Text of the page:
A Mind At A Time

by Mel Levine

Published by Simon & Schuster

352 pages, 2002


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Normal and Different

Reviewed by Daphne Gray-Grant

 

As a young medical student at Oxford, American Mel Levine knew all too well the seriousness with which the English took their anatomy. Each week -- joined by his examiner, his taciturn lab partner and, of course, his accommodating cadaver -- he suffered through the trials of an oral anatomy quiz.

That Levine survived the experience and went on to become a professor of pediatrics and an international expert in learning is, in part, the result of his native intelligence. But, as he tells it, it was also a happy accident:

My lab partner, Malcolm, a very quiet dignified Eton graduate, never said much (in retrospect I'm sure he had trouble with expressive language), while I never could be muted. His superb visual motor abilities and my two left hands led to the tacit concurrence that he would do most of the dissecting. When we had our oral quiz…Malcolm pointed out each blood vessel to the professor while I named it. He could never remember their names, and I absolutely could not picture where any of them went. We both got honor grades in anatomy. He's now in some operating theater in London, and I'm at home writing a book. I'm pretty sure there's a moral to that story.

The moral of the story, of course, is not just that no one is good at everything -- but that it's not important to be good at everything. And that dictum is the comforting thread that runs through the surprising bestseller A Mind at a Time.

For any parent who has faced a child who can't read, can't write, can't do math, can't get organized or can't make friends, Mel Levine has written a self-help book that not only offers help but that redefines its genre. Sophisticated rather than simplistic and outward looking rather than self-absorbed, it teases apart the functions of the mind and explains in riveting detail why some people have lots of problems learning -- and why most of us have some trouble, some times.

Take, for example, Max. He's a kid everyone likes -- widely popular at school, and a gifted cartoonist who is known for his large vocabulary and his incisive comments in classroom discussions. Yet for all his obvious gifts, Max does poorly in school. He tells Levine: "I know I'm good at thinking but there's stuff in school that I can't ever remember. I'd rather figure out something than have to remember a whole lot of things."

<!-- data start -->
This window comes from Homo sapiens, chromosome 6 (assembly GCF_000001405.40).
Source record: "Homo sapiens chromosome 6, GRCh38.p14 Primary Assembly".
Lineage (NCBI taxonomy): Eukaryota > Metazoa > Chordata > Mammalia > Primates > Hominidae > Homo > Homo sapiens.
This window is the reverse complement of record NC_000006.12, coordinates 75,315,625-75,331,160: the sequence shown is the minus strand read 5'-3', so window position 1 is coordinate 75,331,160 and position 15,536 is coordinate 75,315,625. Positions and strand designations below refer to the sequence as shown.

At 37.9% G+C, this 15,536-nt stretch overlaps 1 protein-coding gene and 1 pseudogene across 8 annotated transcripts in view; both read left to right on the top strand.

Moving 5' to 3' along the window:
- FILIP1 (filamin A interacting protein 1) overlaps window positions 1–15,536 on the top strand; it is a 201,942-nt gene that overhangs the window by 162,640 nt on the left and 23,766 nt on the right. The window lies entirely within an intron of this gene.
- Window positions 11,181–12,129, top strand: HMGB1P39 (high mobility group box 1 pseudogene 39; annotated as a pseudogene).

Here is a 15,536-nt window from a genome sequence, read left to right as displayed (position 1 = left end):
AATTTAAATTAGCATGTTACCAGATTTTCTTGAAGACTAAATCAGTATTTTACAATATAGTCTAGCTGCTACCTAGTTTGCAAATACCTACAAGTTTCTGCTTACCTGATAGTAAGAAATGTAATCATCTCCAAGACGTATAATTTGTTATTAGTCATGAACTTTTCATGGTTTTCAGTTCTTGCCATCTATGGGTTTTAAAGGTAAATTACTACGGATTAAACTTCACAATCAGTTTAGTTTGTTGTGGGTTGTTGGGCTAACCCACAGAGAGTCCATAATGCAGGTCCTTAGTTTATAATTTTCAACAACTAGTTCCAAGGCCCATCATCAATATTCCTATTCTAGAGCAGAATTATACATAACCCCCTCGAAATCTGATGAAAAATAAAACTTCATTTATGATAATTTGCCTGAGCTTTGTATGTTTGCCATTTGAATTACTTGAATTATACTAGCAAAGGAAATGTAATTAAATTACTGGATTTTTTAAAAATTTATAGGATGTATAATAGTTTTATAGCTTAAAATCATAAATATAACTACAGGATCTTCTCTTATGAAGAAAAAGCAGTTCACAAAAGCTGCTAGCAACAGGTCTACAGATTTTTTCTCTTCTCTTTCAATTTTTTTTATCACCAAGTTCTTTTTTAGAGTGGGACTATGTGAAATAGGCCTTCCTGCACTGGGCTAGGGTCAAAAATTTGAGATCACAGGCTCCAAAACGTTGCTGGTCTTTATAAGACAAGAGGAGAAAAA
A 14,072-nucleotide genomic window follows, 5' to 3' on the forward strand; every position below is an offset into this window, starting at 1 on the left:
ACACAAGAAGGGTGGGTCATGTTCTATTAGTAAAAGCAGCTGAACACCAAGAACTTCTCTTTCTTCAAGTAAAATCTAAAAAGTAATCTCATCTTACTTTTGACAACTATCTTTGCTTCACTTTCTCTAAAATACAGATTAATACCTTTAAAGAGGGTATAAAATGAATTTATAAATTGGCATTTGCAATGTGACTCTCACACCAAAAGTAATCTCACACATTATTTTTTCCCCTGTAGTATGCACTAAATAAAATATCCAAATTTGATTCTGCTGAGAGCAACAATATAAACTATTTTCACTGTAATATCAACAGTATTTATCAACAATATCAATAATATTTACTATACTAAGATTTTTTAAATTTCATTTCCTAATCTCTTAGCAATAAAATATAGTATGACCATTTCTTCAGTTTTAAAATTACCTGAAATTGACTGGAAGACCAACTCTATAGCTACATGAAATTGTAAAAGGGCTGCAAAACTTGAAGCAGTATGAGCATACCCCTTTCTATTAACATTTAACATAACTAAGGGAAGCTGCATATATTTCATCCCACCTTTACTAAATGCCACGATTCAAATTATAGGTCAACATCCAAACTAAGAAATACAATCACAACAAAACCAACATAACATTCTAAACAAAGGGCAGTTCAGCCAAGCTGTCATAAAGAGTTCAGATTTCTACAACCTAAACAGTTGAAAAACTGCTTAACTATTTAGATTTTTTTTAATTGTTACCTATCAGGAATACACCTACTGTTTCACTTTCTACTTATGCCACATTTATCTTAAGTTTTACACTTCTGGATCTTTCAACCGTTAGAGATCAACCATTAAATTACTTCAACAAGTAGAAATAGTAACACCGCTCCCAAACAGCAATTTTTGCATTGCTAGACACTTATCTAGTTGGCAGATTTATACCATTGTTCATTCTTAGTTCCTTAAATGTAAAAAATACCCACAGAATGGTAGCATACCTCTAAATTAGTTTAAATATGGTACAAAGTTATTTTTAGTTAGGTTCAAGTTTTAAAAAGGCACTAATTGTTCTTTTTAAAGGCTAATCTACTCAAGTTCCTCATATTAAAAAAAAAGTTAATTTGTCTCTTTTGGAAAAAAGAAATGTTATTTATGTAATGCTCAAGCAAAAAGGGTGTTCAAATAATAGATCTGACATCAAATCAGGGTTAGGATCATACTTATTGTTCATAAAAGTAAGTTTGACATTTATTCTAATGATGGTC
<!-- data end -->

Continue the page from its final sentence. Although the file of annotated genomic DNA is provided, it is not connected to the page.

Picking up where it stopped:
For Levine, this is a telling clue: Max likely has a problem with his long-term memory. Step 1 is to let Max know about his challenge (Levine calls this process "demystification"). Step 2 is to give him a bag of tricks for dealing with it. Step 3 is to bring his teachers into the loop and ask them to consider other ways of evaluating Max.

Says Levine: "too often in the past kids like Max were given only diagnostic labels, told that they had LD or weren't studying hard enough. It's only in recent years that we have been able to go well beyond the labels and identify specific obstructions to success."

Intellectually, Levine comes across as a curious sort of academic hybrid -- blisteringly intelligent like linguist Noam Chomsky, kindly and accepting like television's Mr. Rogers, whom he slightly resembles. One can imagine recalcitrant children -- and their anxious parents -- melting in relief in his clinic. (And, in fact, one can observe this in a recent and compelling PBS documentary on his work.)

But perhaps it's more apt to call Levine the Warren Buffet of learning -- for he is an undisputed and largely self-taught expert, confident enough to challenge conventional wisdom. On that account, most teachers and some doctors should be rightly scared of him -- for he questions their most cherished notions.

Some children are just lazy? No, he insists, "I have come to the unequivocal conclusion that there is no such thing as a lazy kid. When a child is manifesting low levels of productivity, there are substantial underlying reasons for the phenomenon."

Drugs are the answer? Only for a select number of children, for the shortest possible amount of time, he argues. "There is a great deal of evidence to suggest that medication is prescribed too liberally and with inadequate diagnosis and follow-up."

Labeling kids is helpful? "I worry when we try to make every little cluster of traits into a syndrome, ignoring the toxic stigmatizing effects of being so designated, which can last a lifetime."

Instead of having children adapt to school, Levine urges schools to make accommodations for the rich variety of minds they face. Schools, he says, should reduce the amount of memorization required (many, many children have memory difficulties), not insist on speed at the expense of thoughtfulness, allow students multiple options for evaluation (not just traditional tests) and recognize that treating kids fairly does not mean treating them all the same way.

A Mind at a Time is ostensibly meant for parents of children with learning difficulties, and it does the job admirably. But that's not why it's a bestseller. As Mel Levine is smart enough to know, we all arrive in this world with a unique blend of strengths and weakness, talents and liabilities -- and these don't disappear when we head out into the world, graduation diplomas tucked nervously under one arm. "In truth," he says, "it is normal to be different."

In truth, anyone who reads this book will find him or herself lurking in its fascinating pages. | September 2002

 

Daphne Gray-Grant is a Vancouver writer and editor.